As the European population grows older and the prevalence of non-communicable diseases rises, the pressures on health and social care budgets will increase. We need to find ways to identify and treat these diseases, or support people who have them, to enable them to continue to live full and productive lives as they age. Vision loss in particular is set to have a significant impact on individuals, society and healthcare systems. As we age the risk of progressive and blinding eye diseases increases, which, if treated, can be stopped and sight loss prevented. In 2010, it was estimated that over 28 million people were visually impaired in the WHO European Region, with the most prevalent eye diseases being cataracts, age-related macular degeneration, diabetic retinopathy and glaucoma. However cataract blindness is the only one of these conditions which is surgically reversible.
Vision impairment imposes a burden on individuals and decreases their quality of life. Vision loss is a common cause of job loss, which in turn creates a vicious circle of loss of income, independence and health. It also has an impact on society as a whole, through increased healthcare spending, social costs and productivity losses. According to 2010 estimates, direct and indirect costs of vision loss globally amount to over $2 trillion and $650 billion respectively. This burden is expected to increase significantly over the coming years due to an ageing population and the rise in chronic diseases – unless we act now and become better at early diagnosis, early intervention and prevention of visual handicap.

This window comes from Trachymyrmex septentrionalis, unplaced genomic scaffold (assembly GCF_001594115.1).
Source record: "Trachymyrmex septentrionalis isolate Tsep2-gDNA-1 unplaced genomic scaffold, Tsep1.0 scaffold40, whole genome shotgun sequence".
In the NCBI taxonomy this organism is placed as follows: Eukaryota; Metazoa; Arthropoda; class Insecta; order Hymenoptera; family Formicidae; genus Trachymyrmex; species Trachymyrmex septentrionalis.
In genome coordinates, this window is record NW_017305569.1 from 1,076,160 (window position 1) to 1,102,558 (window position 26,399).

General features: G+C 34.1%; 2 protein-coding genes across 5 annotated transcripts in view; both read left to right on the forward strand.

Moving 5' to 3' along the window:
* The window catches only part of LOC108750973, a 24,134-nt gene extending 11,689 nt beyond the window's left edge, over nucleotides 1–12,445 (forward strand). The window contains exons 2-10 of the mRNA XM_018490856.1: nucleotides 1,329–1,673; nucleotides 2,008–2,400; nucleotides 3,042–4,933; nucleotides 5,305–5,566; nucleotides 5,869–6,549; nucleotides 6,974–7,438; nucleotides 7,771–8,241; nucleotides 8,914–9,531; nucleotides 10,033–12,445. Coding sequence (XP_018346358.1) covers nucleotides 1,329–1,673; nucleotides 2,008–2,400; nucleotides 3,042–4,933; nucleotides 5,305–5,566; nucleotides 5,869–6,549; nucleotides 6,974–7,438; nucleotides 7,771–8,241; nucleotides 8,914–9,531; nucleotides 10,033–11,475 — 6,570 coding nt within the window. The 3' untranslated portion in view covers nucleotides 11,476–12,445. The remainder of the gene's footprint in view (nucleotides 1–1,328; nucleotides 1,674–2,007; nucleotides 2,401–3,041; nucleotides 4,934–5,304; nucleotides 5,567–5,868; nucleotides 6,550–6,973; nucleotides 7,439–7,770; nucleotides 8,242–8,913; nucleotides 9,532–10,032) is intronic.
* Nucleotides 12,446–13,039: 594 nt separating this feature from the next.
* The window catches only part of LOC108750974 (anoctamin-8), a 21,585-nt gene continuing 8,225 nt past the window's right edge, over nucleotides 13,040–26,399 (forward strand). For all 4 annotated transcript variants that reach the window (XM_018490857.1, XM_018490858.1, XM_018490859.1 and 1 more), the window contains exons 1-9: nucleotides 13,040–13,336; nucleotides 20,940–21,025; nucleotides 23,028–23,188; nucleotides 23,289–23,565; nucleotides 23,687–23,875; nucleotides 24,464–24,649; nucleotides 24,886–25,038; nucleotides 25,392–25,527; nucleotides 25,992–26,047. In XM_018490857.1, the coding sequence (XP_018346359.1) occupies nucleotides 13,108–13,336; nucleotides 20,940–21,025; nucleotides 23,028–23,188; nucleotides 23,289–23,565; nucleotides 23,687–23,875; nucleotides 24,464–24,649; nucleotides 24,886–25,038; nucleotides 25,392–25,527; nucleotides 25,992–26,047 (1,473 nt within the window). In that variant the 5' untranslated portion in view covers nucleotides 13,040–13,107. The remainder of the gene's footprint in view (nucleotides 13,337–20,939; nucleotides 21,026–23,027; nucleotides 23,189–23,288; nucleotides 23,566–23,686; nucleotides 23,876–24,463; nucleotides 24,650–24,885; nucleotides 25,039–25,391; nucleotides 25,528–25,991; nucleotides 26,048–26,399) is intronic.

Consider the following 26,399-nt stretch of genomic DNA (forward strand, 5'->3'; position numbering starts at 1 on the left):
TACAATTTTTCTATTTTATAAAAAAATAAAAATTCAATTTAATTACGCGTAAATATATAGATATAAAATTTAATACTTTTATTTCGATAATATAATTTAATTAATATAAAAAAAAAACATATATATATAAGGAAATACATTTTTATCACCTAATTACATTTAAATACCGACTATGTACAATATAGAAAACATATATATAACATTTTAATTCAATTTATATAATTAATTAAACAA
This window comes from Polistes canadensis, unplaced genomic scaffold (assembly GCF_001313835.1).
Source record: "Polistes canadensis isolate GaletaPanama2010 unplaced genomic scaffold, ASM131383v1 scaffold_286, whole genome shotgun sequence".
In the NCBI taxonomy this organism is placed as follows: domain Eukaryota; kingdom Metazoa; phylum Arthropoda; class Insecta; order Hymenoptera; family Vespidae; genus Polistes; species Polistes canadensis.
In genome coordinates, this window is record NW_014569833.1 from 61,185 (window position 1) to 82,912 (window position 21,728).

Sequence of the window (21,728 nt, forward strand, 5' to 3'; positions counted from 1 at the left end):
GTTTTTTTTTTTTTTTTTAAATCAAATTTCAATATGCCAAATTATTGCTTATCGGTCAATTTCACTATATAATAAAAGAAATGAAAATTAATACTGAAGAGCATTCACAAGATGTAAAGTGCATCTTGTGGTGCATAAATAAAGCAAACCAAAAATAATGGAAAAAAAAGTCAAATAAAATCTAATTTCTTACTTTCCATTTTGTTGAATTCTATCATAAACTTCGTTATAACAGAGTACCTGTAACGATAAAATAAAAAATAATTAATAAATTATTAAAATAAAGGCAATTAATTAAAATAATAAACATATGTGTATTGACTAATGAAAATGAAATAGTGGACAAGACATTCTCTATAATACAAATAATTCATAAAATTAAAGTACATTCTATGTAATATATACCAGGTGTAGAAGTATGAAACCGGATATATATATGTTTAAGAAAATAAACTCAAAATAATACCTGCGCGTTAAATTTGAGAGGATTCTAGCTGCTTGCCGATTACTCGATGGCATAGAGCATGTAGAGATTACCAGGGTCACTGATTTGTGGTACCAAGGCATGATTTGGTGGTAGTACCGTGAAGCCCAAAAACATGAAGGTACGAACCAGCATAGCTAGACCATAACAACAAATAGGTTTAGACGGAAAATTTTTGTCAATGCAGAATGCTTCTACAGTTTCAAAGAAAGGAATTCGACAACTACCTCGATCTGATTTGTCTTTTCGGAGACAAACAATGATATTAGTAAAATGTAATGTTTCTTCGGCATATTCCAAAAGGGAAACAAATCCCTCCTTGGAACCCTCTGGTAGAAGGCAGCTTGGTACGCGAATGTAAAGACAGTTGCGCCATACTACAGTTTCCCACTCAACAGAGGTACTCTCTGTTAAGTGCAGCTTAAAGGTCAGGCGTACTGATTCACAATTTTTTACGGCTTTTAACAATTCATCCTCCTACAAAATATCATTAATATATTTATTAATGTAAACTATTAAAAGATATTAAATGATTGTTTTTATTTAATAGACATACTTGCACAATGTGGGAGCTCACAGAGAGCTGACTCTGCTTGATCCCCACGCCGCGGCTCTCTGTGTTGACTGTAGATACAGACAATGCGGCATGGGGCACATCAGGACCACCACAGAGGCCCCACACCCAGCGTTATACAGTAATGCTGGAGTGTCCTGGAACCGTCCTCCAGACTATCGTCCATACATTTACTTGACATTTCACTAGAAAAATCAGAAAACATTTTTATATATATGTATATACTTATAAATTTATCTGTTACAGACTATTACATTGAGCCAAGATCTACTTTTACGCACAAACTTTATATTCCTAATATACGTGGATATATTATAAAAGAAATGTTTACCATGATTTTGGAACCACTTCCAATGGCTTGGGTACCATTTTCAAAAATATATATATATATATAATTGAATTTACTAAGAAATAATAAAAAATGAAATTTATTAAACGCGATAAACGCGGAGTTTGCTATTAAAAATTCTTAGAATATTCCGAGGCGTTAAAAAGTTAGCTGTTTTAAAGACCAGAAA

This position paper sets out three key areas that EFAB, ECV and EU-EYE believe to be fundamental to addressing preventable irreversible sight loss in Europe: research and development, early case finding and diagnosis, and access to treatment and services. These three elements underpin the most critical factor: increasing public awareness and understanding of the importance of maintaining eye health through regular eye and sight examinations at clinically recommended intervals.
As part of EFAB and ECV, ECOO fully supports the position paper. It was launched on 15 November in the European Parliament, on the margins of World Diabetes Day.